Presentations

2013(4.4-45)

Description
paperd
Categories
Published
of 9
All materials on our website are shared by users. If you have any questions about copyright issues, please report us to resolve them. We are always happy to assist you.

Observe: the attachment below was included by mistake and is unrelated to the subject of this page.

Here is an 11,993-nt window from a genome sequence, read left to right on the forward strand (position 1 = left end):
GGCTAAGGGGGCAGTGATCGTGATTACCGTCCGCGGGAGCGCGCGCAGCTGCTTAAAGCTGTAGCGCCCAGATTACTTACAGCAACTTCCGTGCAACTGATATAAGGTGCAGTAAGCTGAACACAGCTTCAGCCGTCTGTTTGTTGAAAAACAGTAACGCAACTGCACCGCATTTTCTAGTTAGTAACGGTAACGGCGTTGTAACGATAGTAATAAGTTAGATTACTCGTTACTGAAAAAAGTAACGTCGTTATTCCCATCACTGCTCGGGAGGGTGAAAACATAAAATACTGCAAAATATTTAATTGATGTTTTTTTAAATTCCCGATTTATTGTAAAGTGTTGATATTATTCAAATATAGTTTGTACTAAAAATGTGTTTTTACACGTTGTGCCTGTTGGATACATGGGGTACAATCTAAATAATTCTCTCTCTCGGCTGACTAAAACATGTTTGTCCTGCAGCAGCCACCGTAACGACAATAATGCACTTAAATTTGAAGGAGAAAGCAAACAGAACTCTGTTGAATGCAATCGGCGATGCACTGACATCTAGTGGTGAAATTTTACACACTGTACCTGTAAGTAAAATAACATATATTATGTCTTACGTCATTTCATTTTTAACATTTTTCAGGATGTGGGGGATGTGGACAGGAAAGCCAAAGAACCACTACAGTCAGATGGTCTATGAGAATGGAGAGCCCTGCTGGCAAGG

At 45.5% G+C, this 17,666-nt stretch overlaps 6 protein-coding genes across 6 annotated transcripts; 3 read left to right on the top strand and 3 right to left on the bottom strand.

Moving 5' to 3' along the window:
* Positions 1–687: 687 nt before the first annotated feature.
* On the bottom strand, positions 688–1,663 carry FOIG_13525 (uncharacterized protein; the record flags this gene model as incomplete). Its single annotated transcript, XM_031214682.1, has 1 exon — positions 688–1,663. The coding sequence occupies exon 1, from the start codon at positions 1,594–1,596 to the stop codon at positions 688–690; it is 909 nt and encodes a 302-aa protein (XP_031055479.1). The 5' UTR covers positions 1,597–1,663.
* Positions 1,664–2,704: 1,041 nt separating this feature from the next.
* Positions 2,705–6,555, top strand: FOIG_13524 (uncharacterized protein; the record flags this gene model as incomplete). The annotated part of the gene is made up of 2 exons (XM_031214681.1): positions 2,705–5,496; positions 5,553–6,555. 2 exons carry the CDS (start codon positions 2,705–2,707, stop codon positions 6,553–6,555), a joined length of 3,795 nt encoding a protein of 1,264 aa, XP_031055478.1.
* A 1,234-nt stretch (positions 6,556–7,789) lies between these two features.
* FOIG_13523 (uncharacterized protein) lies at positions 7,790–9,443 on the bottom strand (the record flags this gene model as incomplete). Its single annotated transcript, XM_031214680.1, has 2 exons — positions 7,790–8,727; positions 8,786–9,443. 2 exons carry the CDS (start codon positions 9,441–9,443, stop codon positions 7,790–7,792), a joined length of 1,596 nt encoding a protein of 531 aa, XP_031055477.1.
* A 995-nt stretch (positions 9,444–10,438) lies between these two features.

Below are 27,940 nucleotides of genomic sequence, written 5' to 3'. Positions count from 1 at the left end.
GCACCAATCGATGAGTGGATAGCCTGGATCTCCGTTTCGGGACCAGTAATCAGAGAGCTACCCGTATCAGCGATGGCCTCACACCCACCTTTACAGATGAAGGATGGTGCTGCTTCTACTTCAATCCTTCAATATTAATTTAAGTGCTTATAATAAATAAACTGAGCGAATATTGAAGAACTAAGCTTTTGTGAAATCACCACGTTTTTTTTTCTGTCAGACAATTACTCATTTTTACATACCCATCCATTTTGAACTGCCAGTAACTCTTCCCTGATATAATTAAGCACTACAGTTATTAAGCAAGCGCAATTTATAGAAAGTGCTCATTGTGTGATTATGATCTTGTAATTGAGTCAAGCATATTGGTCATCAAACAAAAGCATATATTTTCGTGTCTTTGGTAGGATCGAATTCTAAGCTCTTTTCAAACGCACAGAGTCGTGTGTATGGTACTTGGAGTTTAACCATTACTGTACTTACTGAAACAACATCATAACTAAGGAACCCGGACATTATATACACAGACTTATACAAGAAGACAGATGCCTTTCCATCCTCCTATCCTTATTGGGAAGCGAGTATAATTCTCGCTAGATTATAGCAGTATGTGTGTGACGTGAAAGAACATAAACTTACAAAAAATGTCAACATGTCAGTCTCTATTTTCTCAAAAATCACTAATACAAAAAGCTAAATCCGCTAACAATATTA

Related Documents
Share
Transcript